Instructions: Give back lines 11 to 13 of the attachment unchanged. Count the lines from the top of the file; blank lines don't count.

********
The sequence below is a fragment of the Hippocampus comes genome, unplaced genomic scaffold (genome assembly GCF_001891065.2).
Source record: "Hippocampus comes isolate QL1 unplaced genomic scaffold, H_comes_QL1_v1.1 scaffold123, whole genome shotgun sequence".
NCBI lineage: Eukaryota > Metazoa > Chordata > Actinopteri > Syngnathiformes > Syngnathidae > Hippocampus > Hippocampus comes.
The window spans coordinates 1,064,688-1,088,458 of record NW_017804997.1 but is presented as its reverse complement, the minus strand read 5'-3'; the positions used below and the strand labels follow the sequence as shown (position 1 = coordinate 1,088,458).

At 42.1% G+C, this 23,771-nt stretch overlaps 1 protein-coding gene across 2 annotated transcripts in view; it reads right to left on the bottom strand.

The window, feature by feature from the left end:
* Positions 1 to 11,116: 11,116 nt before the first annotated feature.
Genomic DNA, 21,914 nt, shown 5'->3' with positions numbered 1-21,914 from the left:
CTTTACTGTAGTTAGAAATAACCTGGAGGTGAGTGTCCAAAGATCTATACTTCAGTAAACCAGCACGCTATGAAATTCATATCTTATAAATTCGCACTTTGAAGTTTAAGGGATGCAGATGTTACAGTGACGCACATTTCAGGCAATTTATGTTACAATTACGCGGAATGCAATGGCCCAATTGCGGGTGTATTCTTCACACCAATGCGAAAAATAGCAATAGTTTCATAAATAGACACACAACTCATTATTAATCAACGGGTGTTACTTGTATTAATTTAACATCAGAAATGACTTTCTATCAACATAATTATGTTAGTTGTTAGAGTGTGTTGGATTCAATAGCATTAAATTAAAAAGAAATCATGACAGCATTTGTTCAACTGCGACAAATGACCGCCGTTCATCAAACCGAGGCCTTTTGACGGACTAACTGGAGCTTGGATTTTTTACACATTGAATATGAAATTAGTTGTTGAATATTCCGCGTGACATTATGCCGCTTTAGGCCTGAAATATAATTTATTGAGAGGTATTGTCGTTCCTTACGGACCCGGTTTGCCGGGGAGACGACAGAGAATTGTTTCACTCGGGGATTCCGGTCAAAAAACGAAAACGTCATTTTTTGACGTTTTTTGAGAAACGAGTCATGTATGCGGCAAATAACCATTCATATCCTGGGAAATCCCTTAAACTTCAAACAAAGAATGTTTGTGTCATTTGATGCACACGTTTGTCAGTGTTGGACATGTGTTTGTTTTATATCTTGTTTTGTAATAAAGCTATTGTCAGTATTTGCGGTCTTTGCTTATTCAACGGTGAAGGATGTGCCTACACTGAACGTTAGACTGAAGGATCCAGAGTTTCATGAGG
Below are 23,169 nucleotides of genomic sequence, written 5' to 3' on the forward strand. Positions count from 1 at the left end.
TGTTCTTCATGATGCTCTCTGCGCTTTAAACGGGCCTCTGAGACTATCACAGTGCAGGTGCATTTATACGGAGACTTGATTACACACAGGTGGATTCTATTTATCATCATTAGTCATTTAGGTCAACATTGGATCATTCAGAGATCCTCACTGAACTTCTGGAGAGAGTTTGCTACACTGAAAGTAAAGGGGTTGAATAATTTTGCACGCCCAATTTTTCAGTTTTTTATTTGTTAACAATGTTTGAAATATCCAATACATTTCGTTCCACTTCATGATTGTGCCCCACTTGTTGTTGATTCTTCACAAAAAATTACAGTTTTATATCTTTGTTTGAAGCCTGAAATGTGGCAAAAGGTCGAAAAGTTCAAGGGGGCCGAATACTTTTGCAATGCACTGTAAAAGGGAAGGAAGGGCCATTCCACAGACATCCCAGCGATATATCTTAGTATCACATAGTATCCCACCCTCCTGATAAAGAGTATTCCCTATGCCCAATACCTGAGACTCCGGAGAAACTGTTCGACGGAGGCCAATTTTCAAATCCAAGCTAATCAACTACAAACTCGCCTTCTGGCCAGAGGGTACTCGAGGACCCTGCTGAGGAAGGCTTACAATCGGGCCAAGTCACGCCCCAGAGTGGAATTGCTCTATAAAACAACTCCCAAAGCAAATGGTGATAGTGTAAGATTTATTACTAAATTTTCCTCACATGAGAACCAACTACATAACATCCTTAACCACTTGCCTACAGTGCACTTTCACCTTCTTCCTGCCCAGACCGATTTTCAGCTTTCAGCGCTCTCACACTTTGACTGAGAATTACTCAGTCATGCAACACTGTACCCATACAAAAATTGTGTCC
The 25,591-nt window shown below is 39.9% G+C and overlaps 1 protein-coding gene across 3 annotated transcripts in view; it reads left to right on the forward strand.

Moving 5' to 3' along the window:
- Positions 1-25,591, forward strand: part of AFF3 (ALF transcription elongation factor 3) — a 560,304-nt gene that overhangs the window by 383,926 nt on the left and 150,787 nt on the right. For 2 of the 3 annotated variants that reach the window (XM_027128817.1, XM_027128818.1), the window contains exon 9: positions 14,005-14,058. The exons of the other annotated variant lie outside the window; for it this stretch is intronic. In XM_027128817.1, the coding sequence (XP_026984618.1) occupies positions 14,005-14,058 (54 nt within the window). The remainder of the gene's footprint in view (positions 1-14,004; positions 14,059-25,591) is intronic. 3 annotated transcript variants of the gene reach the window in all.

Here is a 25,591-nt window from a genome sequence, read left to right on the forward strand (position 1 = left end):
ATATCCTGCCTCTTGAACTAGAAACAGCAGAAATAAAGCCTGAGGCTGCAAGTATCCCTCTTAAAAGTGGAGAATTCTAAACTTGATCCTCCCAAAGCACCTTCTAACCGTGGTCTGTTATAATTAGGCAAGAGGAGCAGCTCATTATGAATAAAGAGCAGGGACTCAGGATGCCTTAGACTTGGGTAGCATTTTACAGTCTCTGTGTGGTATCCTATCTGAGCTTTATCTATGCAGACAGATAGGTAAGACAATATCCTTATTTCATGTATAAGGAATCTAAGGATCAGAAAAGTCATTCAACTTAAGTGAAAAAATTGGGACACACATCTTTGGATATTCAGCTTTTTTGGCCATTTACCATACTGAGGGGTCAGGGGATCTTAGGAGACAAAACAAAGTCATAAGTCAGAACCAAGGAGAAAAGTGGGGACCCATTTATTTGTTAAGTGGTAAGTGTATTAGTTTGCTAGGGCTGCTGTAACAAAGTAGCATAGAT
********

TGTTCTTCATGATGCTCTCTGCGCTTTAAACGGGCCTCTGAGACTATCACAGTGCAGGTGCATTTATACGGAGACTTGATTACACACAGGTGGATTCTATTTATCATCATTAGTCATTTAGGTCAACATTGGATCATTCAGAGATCCTCACTGAACTTCTGGAGAGAGTTTGCTACACTGAAAGTAAAGGGGTTGAATAATTTTGCACGCCCAATTTTTCAGTTTTTTATTTGTTAACAATGTTTGAAATATCCAATACATTTCGTTCCACTTCATGATTGTGCCCCACTTGTTGTTGATTCTTCACAAAAAATTACAGTTTTATATCTTTGTTTGAAGCCTGAAATGTGGCAAAAGGTCGAAAAGTTCAAGGGGGCCGAATACTTTTGCAATGCACTGTAAAAGGGAAGGAAGGGCCATTCCACAGACATCCCAGCGATATATCTTAGTATCACATAGTATCCCACCCTCCTGATAAAGAGTATTCCCTATGCCCAATACCTGAGACTCCGGAGAAACTGTTCGACGGAGGCCAATTTTCAAATCCAAGCTAATCAACTACAAACTCGCCTTCTGGCCAGAGGGTACTCGAGGACCCTGCTGAGGAAGGCTTACAATCGGGCCAAGTCACGCCCCAGAGTGGAATTGCTCTATAAAACAACTCCCAAAGCAAATGGTGATAGTGTAAGATTTATTACTAAATTTTCCTCACATGAGAACCAACTACATAACATCCTTAACCACTTGCCTACAGTGCACTTTCACCTTCTTCCTGCCCAGACCGATTTTCAGCTTTCAGCGCTCTCACACTTTGACTGAGAATTACTCAGTCATGCAACACTGTACCCATACAAAAATTGTGTCC
The 25,591-nt window shown below is 39.9% G+C and overlaps 1 protein-coding gene across 3 annotated transcripts in view; it reads left to right on the forward strand.

Moving 5' to 3' along the window: